In Brnovich v. Democratic National Committee, the Supreme Court rejected a challenge alleging that two Arizona provisions disproportionately burdened minority voters. The decision will make it more difficult to contest election regulations under the Voting Rights Act.
Deuel Ross L’09, Lecturer in Law at the University of Pennsylvania Carey Law School and Senior Counsel & Director of Professional Development at NAACP Legal Defense and Educational Fund, Inc., comments on the decision.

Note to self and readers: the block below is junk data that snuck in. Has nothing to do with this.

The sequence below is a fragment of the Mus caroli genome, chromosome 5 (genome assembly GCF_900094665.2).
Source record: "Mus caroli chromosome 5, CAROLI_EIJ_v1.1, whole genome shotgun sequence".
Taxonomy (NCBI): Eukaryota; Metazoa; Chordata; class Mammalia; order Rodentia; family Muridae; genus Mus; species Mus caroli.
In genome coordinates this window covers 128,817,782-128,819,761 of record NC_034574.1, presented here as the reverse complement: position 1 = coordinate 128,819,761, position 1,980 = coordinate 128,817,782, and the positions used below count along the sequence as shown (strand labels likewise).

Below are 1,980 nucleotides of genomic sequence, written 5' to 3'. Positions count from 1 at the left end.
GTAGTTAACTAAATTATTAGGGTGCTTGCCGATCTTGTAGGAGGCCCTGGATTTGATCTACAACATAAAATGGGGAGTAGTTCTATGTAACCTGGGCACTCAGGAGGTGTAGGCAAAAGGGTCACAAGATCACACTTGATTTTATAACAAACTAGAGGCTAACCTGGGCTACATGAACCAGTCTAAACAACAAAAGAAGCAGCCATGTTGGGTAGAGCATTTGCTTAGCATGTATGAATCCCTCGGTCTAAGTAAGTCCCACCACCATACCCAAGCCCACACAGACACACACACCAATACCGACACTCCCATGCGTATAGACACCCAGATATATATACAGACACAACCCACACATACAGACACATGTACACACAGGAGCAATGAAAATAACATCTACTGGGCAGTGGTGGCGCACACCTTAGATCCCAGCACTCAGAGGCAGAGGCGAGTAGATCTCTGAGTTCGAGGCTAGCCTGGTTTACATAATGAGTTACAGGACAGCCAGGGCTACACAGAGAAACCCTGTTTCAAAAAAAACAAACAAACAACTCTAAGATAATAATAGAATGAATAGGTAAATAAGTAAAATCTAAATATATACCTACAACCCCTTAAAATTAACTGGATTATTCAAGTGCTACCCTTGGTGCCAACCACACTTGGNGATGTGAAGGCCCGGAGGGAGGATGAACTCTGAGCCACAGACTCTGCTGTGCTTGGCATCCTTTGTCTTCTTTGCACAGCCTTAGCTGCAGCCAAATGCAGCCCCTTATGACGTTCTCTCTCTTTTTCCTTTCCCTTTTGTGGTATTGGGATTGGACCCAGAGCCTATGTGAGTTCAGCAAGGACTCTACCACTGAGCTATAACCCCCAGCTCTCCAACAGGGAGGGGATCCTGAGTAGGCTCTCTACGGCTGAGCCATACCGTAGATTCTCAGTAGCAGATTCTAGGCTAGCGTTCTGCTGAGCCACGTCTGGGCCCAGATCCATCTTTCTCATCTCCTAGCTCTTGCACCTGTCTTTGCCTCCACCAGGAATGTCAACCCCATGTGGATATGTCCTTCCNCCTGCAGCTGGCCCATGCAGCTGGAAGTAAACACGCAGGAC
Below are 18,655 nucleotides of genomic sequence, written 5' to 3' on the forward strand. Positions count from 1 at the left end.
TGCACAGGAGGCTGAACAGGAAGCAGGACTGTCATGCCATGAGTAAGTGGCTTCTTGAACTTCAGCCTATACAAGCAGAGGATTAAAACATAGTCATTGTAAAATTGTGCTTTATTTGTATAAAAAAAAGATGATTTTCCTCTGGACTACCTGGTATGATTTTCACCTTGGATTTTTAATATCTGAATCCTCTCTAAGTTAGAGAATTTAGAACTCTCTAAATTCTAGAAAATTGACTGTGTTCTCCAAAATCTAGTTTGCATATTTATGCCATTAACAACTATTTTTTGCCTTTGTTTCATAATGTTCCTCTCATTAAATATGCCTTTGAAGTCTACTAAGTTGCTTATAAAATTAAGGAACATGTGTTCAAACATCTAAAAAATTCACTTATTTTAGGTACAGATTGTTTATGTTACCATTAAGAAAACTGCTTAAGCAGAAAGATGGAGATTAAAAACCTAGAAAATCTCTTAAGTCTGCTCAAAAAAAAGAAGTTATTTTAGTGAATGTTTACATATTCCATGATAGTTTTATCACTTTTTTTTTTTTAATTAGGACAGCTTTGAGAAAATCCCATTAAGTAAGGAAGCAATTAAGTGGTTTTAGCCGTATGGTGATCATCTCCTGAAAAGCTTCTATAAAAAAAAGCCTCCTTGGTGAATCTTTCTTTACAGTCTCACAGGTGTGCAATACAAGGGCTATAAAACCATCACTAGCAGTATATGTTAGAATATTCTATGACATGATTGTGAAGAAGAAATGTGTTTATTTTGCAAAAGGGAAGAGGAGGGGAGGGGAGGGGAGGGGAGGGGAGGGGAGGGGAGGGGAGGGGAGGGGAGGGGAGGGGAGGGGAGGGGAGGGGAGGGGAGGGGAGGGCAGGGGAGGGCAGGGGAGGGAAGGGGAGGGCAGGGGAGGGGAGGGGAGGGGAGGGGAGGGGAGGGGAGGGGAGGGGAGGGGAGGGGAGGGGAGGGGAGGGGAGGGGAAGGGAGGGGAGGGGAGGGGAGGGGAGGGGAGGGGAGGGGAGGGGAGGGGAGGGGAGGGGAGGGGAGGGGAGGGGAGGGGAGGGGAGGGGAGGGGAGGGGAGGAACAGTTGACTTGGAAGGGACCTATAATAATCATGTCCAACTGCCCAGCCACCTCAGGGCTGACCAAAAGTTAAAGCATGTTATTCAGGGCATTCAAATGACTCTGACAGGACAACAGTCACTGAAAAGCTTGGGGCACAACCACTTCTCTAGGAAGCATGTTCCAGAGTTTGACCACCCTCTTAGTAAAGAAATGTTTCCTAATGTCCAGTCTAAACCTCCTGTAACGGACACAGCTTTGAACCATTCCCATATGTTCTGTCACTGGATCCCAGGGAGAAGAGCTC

“Although today’s ruling makes clear that the Voting Rights Act bars a range of discriminatory laws, the court’s new standard makes it much harder for voters of color to prove a violation of Section 2 of the Act. When Congress amended Section 2 in 1982, it intended to remove all barriers to voting with a discriminatory impact — regardless of the size of that impact. This ruling ignores Congress’s intent and instead requires the lower courts to focus on the states’ interest in preventing election fraud — even where there is little evidence that such fraud exists. While this ruling makes voting rights litigation more difficult, I expect civil rights activists to continue to use Section 2 to aggressively challenge discriminatory voting rules.”